Fortunately, it’s expected that most EV owners will meet most of their charging requirements at home, but that doesn’t negate the challenge of ensuring the right mix of chargers are available in public spaces. There are essentially two primary charging stations, each of which is briefly defined below.
- L2 Charging Stations – A Level 2 (L2) charging station can charge a typical battery-powered EV over the course of an 8 hour period or a plug-in hybrid vehicle in about half that time. While these types of stations are required in public, due to their slower charge times they should be placed in locations where vehicles are expected to remain stationary for a portion of the day (e.g. office building).
- DC Fast Charging Stations – These stations can charge an EV up to 80% capacity in as little as 30 minutes, depending on the charger output and the battery size within the vehicle. Ideally, these types of chargers need to be installed in locations where a user would be stopping for relatively short durations (e.g. shopping mall, service station, etc.).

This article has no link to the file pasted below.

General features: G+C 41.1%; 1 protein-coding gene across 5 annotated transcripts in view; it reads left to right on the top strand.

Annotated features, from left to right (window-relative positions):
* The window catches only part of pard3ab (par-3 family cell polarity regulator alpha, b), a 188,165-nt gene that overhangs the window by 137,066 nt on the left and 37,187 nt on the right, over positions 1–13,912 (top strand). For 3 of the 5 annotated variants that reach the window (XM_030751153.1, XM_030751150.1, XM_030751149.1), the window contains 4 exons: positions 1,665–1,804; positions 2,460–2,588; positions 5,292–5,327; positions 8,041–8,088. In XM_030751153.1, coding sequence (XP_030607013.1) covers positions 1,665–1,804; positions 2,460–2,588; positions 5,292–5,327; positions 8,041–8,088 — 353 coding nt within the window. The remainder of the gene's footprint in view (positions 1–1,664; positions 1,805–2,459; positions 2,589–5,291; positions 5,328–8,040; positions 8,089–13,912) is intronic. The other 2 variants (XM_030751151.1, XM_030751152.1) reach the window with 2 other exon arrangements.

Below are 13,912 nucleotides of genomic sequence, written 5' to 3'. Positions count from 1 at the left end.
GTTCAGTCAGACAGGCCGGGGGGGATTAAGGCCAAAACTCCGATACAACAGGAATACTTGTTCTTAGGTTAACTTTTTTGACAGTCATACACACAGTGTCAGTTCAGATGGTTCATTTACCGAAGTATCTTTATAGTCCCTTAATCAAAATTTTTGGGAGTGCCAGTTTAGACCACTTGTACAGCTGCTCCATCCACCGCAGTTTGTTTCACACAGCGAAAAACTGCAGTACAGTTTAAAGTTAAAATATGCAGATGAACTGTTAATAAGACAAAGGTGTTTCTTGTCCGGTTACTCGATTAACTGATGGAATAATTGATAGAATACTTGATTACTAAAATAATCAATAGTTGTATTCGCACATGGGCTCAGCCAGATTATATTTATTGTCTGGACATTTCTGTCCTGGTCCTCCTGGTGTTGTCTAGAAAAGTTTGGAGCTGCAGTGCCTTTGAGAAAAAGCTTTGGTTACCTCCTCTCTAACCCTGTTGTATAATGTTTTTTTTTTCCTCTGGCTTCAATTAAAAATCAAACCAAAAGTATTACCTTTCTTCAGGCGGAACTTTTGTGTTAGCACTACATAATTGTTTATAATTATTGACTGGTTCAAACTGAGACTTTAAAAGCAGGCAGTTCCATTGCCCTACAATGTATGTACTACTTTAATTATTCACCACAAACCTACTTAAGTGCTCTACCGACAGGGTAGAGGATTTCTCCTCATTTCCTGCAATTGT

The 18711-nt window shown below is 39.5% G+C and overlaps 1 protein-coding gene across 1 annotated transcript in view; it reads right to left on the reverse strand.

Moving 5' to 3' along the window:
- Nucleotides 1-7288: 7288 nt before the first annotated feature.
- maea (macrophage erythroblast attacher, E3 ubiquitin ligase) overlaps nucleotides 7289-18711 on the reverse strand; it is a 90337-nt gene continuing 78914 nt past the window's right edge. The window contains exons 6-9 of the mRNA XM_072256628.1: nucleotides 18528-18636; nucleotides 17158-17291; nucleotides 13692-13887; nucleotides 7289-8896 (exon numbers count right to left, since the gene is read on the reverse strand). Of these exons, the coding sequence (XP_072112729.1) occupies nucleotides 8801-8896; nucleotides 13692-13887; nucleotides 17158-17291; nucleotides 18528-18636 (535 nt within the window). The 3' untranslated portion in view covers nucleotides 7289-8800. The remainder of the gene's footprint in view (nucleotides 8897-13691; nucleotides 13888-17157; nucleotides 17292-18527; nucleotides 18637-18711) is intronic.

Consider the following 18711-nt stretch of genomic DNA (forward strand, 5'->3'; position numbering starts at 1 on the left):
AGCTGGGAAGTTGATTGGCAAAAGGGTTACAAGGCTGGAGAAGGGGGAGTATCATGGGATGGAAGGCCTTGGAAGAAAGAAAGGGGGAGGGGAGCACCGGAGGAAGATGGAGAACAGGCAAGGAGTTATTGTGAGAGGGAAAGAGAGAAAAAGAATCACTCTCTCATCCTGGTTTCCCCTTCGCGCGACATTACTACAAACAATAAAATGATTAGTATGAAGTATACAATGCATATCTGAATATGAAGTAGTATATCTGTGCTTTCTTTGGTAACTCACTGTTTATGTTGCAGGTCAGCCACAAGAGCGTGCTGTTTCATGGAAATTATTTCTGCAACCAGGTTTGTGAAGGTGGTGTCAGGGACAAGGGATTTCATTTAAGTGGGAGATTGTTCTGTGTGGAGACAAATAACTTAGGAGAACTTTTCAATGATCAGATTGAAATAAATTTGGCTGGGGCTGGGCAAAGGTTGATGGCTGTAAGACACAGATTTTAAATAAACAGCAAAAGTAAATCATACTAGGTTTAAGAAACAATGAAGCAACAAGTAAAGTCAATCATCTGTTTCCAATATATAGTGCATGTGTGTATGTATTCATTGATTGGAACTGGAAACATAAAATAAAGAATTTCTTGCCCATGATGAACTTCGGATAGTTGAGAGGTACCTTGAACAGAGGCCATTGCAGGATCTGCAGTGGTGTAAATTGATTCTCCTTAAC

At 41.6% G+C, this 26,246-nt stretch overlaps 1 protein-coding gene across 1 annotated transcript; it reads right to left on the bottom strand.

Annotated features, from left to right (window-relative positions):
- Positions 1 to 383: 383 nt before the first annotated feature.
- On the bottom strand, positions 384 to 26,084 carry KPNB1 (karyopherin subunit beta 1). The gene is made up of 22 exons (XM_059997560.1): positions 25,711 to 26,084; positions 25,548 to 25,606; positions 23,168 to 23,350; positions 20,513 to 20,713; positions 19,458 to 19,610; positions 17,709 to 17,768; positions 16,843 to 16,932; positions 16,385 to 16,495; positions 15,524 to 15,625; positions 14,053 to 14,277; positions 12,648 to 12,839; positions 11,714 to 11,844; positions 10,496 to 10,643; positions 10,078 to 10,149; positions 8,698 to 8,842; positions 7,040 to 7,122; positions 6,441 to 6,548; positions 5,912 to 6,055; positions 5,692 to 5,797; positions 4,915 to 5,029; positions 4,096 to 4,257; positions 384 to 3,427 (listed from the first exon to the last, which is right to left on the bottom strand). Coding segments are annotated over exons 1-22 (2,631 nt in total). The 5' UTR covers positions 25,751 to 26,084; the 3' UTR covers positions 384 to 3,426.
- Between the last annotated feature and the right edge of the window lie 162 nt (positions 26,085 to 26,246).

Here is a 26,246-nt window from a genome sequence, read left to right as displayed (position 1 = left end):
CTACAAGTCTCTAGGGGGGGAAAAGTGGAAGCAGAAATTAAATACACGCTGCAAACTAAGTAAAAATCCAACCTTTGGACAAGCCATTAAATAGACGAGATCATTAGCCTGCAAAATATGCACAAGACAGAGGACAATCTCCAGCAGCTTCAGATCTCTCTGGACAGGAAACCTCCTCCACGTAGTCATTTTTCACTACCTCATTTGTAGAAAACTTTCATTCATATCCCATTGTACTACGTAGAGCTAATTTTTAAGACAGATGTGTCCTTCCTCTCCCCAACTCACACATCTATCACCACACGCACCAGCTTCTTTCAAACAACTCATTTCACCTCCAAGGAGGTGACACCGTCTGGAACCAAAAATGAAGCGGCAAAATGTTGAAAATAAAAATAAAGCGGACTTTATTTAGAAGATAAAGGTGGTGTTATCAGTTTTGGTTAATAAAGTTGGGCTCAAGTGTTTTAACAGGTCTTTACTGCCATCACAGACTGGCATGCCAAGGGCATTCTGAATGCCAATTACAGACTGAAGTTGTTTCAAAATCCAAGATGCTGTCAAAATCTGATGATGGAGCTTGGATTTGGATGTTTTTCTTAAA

In short, both types of infrastructure will be required in any EV infrastructure initiatives going forward, the key of course will be to take into account all extenuating factors that determine Canada’s charging needs when determining the right mix.
International EV Strategies: The United States
One of the greatest challenges facing the United States’ EV strategy is a lack of confidence the average citizen has is charging issues. In spite of the fact that EV sales in the US seem to be increasing by leaps and bounds year over year, nearly 50% of the population rate charging and battery issues as their main concern when it comes to purchasing an EV. It’s not a stretch to assume that the relatively low number of charging infrastructure does little to put those concerns to rest.